You want to get into real estate but don’t have much money. So, you do some research on “investing with no money down” and eventually you come across the term “real estate wholesaling.”
A lot of people toss it around as a miracle solution to getting started in real estate for people with out any money.
Wholesaling real estate is a great way to get started in real estate, but you need to cut through the hype and get down to the nuts and bolts.
Which we lay out in this article. Since this article is rather long, you can click on any of the following sections and go directly to it.
- Real Estate Wholesaling Explained
- House Wholesaling Potential Salary
- 7 Steps to Real Estate Wholesaling
- Step 1: Finding Motivated Sellers
- Step 2: Running the Numbers
- Step 3: Putting the House Under Contract
- Step 4: Due Diligence
- Step 5: Find a Buyer
- Step 6: Assign the Contract
- Step 7: Title and Closing
- When You Should (and Shouldn’t) Wholesale a Property
- Now It’s Time To Take Your First Step as A Real Estate Wholesaler
Real Estate Wholesaling Explained
Let’s take a step back and explain the big picture of wholesaling houses.
Wholesaling a house is similar to flipping except you are flipping a contract rather than flipping the house itself.
Let me explain.
When you send an offer to a seller and they sign it, you now have a binding contract. In other words, you have an “interest” in the property.
I don’t mean you’re interested in the property. An “interest” when used in this situation means you have a stake or share in the financial asset.
5-Step Investing System
We have spent years developing this process that has literally generated millions of dollars in value and a stable yearly revenue for investors.
And, any stake in anything can be sold.
If you have a great contract for a low price, you can sell that contract to someone else because you are actually selling your interest in the property.
And someone will pay you a fee if the deal is good enough.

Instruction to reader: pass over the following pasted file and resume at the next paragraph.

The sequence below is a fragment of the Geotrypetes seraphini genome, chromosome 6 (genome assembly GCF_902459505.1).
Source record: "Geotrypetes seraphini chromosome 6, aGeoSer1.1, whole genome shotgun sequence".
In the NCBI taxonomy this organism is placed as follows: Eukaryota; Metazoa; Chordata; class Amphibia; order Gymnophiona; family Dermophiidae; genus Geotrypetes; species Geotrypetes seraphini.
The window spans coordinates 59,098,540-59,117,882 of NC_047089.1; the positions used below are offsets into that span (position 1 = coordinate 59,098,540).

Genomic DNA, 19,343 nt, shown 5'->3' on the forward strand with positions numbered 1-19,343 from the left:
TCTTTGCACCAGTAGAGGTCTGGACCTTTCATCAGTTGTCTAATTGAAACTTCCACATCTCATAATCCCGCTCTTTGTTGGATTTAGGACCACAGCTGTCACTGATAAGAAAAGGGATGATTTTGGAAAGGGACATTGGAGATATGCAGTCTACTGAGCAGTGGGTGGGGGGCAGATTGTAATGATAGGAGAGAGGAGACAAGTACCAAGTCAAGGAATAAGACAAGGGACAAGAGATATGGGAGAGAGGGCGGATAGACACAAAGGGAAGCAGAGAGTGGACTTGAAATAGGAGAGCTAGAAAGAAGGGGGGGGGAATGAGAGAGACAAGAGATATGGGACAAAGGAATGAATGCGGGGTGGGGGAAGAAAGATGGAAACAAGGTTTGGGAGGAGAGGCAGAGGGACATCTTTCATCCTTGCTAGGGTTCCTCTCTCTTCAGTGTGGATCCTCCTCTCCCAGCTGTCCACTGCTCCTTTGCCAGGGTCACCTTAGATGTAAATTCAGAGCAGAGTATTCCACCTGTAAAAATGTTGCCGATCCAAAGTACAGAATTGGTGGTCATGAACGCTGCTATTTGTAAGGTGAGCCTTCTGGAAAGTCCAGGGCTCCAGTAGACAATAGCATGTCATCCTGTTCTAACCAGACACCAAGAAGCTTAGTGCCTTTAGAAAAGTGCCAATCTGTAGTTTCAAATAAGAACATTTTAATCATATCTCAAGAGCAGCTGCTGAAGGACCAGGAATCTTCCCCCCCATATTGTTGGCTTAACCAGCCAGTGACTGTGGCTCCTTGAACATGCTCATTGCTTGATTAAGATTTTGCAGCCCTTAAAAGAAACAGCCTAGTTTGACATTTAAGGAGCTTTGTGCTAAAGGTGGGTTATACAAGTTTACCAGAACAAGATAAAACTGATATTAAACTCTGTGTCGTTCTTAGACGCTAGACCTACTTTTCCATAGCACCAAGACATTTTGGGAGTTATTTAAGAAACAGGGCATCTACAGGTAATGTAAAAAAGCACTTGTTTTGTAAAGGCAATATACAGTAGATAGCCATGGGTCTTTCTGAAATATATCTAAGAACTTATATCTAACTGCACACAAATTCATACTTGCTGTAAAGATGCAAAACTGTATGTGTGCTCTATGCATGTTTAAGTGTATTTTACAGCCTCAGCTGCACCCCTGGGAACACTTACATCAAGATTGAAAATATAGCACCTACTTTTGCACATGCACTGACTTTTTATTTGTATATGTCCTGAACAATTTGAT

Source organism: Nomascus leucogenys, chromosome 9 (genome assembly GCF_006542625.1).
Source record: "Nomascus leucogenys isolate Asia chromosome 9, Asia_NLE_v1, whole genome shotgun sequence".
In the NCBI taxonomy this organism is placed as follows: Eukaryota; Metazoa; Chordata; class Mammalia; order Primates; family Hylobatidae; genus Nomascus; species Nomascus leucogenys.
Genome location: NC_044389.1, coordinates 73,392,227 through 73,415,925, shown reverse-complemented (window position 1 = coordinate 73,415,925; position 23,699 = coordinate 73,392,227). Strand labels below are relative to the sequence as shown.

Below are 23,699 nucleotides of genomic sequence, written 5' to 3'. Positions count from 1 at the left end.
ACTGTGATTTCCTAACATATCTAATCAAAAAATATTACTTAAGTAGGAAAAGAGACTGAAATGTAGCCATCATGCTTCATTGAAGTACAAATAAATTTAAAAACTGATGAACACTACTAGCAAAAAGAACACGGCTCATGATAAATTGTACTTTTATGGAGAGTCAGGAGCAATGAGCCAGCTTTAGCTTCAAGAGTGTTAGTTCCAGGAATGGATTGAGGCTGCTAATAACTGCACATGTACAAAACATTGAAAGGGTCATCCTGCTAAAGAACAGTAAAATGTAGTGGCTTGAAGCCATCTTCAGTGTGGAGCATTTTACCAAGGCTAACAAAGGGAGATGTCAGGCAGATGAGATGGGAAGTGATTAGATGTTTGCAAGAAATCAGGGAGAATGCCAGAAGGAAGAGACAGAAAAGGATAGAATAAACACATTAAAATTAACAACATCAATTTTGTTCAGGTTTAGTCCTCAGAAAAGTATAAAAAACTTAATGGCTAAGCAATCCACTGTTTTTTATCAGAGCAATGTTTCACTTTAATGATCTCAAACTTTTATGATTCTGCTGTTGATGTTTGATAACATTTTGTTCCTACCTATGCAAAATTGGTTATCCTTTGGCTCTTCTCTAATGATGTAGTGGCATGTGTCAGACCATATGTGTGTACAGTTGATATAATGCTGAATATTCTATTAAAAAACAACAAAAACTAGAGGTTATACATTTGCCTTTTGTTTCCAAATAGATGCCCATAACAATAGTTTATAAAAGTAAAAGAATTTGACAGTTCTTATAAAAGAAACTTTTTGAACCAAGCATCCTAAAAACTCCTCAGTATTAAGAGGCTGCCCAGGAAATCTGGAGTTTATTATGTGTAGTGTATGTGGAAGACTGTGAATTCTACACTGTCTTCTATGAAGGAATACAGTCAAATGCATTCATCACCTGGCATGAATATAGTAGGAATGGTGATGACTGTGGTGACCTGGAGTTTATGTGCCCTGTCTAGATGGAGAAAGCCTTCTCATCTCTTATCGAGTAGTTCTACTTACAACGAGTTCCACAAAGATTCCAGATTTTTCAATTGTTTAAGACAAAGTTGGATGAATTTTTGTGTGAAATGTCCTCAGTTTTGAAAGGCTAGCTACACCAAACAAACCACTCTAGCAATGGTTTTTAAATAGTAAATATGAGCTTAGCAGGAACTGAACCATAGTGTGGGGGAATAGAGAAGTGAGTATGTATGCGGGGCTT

In theory, you can wholesale anything from houses, multifamily, self-storage, cars, websites, or even industrial complexes.
We’ll stick to talking about wholesaling residential properties in this article, but know that the concepts apply to anything.
House Wholesaling Potential Salary
So you’re wondering how much does a real estate wholesaler make. Of course, it makes sense to want to know what you can earn before you get started.
The thing is, as with any industry, the income generated by it varies widely.
By widely, I mean it ranges from $0 to 6 figures per month.
I personally know people pulling in 6 figures a month by flipping contracts. So, it’s definitely no joke.
It all comes down setting up good systems that allow you to automate your business and take down more deals.
Think about it this way, In general, a wholesaler earns anywhere from $5,000 to $20,000 per contract. The sweeter the deal the more they make.
If you find amazing deals, it doesn’t take very much work at all to earn a ton of money.
7 Steps to Real Estate Wholesaling
Wholesaling real estate is broken down into 6 basic steps, and each one of those has plenty of sub-steps.
- Finding Motivated Sellers
- Running the Numbers
- Put the House Under Contract
- Due Diligence
- Finding a Buyer
- Assign the Contract
- Title and Closing
Step 1: Finding Motivated Sellers
The first part of the business is to fill your deal pipeline. It’s all a numbers game, so more leads means more deals closed.